White House Press Secretary Jen Psaki said on Wednesday that President Joe Biden’s campaign pledge to release federal inmates with marijuana convictions will start with modestly rescheduling cannabis—a proposal that advocates say wouldn’t actually accomplish what she’s suggesting.
During a briefing, the official was pressed on marijuana clemency for the second day in a row. New York Post reporter Steven Nelson said Psaki’s previous response didn’t offer a “firm answer” as to whether Biden still intends to push for the release of those serving time over non-violent cannabis offenses and asked if the president will “honor his commitment to release everyone in prison for marijuana.”
“Well I think what I did yesterday is reiterate what his position on marijuana was— decriminalizing or rescheduling and certainly legalizing medical marijuana,” she said. “What you’re asking me is a legal question. Now we’re in government, and so I had to follow up with our legal team and I don’t have any additional information quite yet.”
The reporter pushed back, noting that moving cannabis from Schedule I to Schedule II under the Controlled Substances Act, as Biden is proposing, wouldn’t facilitate mass clemency given that being convicted for crimes related to drugs in that slightly lower category—which currently includes cocaine—also carries significant penalties.
“It addresses things moving forward, though, which is important and important to many advocates,” Psaki argued.
But advocates don’t really see it that way. For one, they support descheduling marijuana entirely. But when it comes to the relationship between scheduling and sentencing, moving cannabis to Schedule II would in no way fulfill Biden’s 2019 campaign pledge, when he said, “I think everyone—anyone who has a record—should be let out of jail, their records expunged, be completely zeroed out” for marijuana convictions.
— Mike 🌸RETROCEDE ARLINGTON BACK TO DC🌸 Liszewski (@MikeLiszewski) April 21, 2021
Nelson replied flatly: “There are people in prison for marijuana who were asking President Biden to honor his pledge to release them. Should they expect to be released or are they going to serve life in prison for marijuana?”
“Well, again, I think I’ve stated very clearly what the president’s position is,” Psaki said. “What you’re asking me as a legal question. I point you to the Department of Justice, and if there’s anything more we can provide from here, I’m happy to provide it.”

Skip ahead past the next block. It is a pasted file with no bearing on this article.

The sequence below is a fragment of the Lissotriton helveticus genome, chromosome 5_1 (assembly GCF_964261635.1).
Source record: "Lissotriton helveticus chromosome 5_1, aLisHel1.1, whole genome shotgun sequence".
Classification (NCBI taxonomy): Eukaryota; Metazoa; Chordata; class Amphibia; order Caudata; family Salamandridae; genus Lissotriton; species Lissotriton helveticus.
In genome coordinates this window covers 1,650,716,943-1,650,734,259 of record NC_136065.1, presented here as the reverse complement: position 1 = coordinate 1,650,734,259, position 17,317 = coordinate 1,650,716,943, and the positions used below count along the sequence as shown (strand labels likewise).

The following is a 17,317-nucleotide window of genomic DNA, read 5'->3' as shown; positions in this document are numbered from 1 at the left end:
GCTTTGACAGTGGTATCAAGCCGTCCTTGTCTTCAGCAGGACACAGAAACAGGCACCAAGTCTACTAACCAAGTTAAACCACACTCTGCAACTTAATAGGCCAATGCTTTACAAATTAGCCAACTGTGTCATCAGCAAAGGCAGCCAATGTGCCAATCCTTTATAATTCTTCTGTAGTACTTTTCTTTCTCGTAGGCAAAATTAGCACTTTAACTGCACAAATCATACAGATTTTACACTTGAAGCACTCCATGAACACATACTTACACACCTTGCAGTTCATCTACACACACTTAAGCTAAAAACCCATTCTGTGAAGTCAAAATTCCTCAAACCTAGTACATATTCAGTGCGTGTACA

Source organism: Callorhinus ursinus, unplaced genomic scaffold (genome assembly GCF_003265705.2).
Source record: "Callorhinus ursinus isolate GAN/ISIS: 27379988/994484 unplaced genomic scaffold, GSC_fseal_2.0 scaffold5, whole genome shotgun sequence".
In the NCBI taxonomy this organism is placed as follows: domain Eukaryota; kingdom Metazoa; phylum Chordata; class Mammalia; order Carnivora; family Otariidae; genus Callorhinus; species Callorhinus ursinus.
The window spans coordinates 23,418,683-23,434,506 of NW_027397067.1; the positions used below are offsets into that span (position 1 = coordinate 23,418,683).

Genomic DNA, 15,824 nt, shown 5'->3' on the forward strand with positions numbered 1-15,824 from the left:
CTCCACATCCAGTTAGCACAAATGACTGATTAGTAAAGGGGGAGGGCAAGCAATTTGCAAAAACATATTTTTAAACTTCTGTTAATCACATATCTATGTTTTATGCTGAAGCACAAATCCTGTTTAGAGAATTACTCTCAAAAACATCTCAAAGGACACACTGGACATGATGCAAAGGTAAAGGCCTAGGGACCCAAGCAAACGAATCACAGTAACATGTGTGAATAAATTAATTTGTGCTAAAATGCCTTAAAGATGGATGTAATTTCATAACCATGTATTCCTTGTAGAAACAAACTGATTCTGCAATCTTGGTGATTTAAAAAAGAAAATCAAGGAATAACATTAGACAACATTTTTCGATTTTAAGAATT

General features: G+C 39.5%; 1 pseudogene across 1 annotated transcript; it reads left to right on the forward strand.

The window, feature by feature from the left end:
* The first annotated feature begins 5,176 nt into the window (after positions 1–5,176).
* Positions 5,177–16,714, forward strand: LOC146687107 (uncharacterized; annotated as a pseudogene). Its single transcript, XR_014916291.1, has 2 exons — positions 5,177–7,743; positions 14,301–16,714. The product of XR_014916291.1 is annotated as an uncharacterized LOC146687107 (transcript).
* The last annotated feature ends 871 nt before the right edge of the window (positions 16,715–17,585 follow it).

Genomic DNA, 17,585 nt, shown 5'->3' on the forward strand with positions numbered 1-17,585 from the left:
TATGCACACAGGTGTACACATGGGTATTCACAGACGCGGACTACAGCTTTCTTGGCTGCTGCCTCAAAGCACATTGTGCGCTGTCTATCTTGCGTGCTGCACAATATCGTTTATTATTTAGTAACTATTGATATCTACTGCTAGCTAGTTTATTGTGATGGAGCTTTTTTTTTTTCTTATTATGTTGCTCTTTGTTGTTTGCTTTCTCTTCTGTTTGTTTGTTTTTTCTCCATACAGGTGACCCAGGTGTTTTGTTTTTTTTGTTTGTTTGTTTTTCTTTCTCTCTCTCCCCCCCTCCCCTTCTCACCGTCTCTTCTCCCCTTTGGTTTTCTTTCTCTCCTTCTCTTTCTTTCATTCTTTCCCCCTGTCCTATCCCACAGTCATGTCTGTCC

Clemency was just one cannabis-related topic that the press secretary was asked about a day earlier, on the unofficial marijuana holiday 4/20. The statement that arguably generated the most attention, however, was when she said the president’s position on legalization is at odds with comprehensive reform proposals that congressional leaders are working on, signaling that he might not sign the legislation even if it’s sent to his desk.
The noncommittal response comes at a time when there’s a concerted push in both chambers of Congress to seize the opportunity they have with Democratic control to pass legalization legislation.
Senate Majority Leader Chuck Schumer (D-NY), Senate Finance Committee Chairman Ron Wyden (D-OR) and Sen. Cory Booker (D-NJ) have been working on a bill on their side. The majority leader told Marijuana Moment on Monday that he’s working to push the president in a pro-legalization direction as they draft the measure.
Schumer said last week that the legislation will be introduced and placed on the floor “soon.”
On the House side, Judiciary Chairman Jerrold Nadler (D-NY) said recently that he plans to reintroduced his legalization bill, the Marijuana Opportunity, Reinvestment and Expungement (MORE) Act, which cleared the chamber last year but did not advance in the Senate under GOP control.